We have all heard the warning to be careful of what we wish for. It frequently accompanies a sentiment regarding trees and a forest. Well, there have been far too many times in my life where what I had thought would be best was later proven to be wrong for me to trust my wish-making abilities. Fortunately, most of those lessons were delivered safely by not getting what I asked for, rather than getting stuck with what I did.
On the other hand, wishes are the precursor to goals, and goals are useful. While wishes tend to depend upon luck or divine favor, goals require our intention and actions to bring them to fruition. They focus our attention, inspire our choices and give us a destination toward which we can steer. They keep us striving and learning. They are the carrot encouraging the chase, and the light that guides our way through the haze of doubt.
Sometimes, achieving our goal brings a new set of complications. We can find ourselves in a state of loss, thinking—What now? We can suffer the realization that we don’t want what we worked so hard to gain, or that what we gained was not what we thought it would be. Other times, the result is exactly what we hoped it would be but it comes with the weight of new responsibility.
Each of these conditions, while seeming to be negative, can be very positive. Doubt, confusion, dissatisfaction, and even fear can inspire us to grow, hone our direction, and establish new goals. And many times, the very thing we need to help us mature into a new empowered state, is additional responsibility.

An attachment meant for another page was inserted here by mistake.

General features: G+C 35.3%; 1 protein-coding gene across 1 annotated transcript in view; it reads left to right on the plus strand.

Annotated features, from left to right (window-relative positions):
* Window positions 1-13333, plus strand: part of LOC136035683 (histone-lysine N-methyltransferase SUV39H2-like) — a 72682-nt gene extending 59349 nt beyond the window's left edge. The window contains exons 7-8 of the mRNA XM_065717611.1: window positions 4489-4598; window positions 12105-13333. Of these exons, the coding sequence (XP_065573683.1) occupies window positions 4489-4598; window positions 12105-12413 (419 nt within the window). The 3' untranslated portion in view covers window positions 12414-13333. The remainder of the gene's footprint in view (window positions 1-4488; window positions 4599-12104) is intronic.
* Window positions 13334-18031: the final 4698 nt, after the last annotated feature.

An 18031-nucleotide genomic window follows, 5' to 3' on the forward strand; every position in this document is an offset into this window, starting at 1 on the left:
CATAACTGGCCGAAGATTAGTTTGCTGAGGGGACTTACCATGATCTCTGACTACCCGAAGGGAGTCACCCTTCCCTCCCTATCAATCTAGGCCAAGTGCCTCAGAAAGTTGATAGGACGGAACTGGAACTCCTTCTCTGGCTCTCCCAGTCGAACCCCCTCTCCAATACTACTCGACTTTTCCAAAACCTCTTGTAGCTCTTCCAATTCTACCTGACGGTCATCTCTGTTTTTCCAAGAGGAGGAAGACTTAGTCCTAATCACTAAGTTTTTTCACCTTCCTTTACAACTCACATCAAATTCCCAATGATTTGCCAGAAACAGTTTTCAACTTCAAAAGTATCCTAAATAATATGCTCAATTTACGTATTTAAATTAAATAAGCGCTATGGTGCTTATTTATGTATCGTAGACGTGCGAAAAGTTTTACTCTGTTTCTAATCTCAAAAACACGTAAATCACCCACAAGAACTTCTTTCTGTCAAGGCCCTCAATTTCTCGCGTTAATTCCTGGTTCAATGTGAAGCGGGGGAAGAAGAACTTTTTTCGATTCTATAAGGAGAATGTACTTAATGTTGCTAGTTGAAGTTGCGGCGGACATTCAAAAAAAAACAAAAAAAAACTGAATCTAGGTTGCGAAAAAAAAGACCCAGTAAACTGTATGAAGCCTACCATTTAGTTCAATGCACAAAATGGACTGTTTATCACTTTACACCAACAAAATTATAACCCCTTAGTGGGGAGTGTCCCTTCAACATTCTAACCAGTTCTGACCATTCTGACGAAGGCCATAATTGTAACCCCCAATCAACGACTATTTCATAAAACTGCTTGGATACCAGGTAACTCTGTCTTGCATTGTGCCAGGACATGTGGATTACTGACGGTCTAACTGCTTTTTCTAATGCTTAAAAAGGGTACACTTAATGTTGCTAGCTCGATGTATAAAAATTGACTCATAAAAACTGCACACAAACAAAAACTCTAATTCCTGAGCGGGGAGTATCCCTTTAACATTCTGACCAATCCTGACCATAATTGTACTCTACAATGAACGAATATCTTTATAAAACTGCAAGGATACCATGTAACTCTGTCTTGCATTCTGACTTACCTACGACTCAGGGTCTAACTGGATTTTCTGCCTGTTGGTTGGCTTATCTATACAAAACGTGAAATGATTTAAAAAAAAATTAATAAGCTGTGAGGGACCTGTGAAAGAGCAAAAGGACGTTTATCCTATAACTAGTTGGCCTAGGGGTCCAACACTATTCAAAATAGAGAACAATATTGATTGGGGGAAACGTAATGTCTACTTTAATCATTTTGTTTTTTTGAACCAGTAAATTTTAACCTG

While foreseeing some of these complications may cause us to adjust our direction, none of them are valid reasons to intentionally delay our arrival. However, sometimes our sense of arrival can trap us in a false and needless expectation of perfection. In this case, it might be very useful to delay—or more accurately, to change the way in which we perceive—our arrival.
People mistake mastery with perfection, enlightenment with attainment, happiness with stagnation—as though they were and end to themselves instead of a state of being. These misconceptions can cause us to place unreasonable expectations on ourselves.
When perpetuating our ideal of achievement becomes more important than experiencing the state of being, we lose our authenticity. We become too fearful of error to explore our mastery. Too protective of our attainment of enlightenment to experience the mindful awareness of our own human condition. Too busy maintaining the appearance of happiness to appreciate the broadness of its scope. Ironically, when we were striving, we had no such limitations. The attachment and expectation associated with our sense of arrival is what lessens our ability.
But it doesn’t have to be this way. Mastery is a state of being that still includes imperfection and growth, The Dalai Lama is mindfully aware of his anger, and even the happiest people feel sorrow. When we change our perception of achievement, the arrival feels less like a destination and more like an ongoing path.